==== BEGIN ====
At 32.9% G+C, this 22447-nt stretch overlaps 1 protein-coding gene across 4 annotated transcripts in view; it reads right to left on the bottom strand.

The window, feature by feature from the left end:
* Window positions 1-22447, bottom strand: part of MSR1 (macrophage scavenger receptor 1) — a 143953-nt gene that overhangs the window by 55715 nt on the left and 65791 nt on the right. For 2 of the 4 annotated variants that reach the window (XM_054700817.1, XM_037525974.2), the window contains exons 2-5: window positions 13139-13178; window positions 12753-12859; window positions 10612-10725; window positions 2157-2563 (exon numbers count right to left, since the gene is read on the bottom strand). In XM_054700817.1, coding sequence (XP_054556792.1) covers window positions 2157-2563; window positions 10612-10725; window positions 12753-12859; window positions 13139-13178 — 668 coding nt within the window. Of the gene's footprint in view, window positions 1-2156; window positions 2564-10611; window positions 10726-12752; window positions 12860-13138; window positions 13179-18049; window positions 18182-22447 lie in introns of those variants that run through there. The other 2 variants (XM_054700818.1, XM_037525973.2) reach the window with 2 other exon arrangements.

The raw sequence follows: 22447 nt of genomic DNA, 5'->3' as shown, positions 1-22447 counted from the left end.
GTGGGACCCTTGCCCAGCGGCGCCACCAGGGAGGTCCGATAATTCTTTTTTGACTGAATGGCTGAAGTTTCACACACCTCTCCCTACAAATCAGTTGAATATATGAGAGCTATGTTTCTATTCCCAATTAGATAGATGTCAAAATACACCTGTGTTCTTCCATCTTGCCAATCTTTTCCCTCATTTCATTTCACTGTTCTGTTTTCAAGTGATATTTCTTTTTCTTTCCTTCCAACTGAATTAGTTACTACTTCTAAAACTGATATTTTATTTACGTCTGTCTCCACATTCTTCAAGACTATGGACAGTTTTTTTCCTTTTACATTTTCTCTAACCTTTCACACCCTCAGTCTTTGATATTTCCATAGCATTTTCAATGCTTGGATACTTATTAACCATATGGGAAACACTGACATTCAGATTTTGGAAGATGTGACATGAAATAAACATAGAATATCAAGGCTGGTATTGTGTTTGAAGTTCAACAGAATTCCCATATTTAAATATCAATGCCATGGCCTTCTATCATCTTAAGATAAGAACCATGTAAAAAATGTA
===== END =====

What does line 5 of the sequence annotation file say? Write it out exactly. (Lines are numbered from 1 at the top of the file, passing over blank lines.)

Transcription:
GTGGGACCCTTGCCCAGCGGCGCCACCAGGGAGGTCCGATAATTCTTTTTTGACTGAATGGCTGAAGTTTCACACACCTCTCCCTACAAATCAGTTGAATATATGAGAGCTATGTTTCTATTCCCAATTAGATAGATGTCAAAATACACCTGTGTTCTTCCATCTTGCCAATCTTTTCCCTCATTTCATTTCACTGTTCTGTTTTCAAGTGATATTTCTTTTTCTTTCCTTCCAACTGAATTAGTTACTACTTCTAAAACTGATATTTTATTTACGTCTGTCTCCACATTCTTCAAGACTATGGACAGTTTTTTTCCTTTTACATTTTCTCTAACCTTTCACACCCTCAGTCTTTGATATTTCCATAGCATTTTCAATGCTTGGATACTTATTAACCATATGGGAAACACTGACATTCAGATTTTGGAAGATGTGACATGAAATAAACATAGAATATCAAGGCTGGTATTGTGTTTGAAGTTCAACAGAATTCCCATATTTAAATATCAATGCCATGGCCTTCTATCATCTTAAGATAAGAACCATGTAAAAAATGTA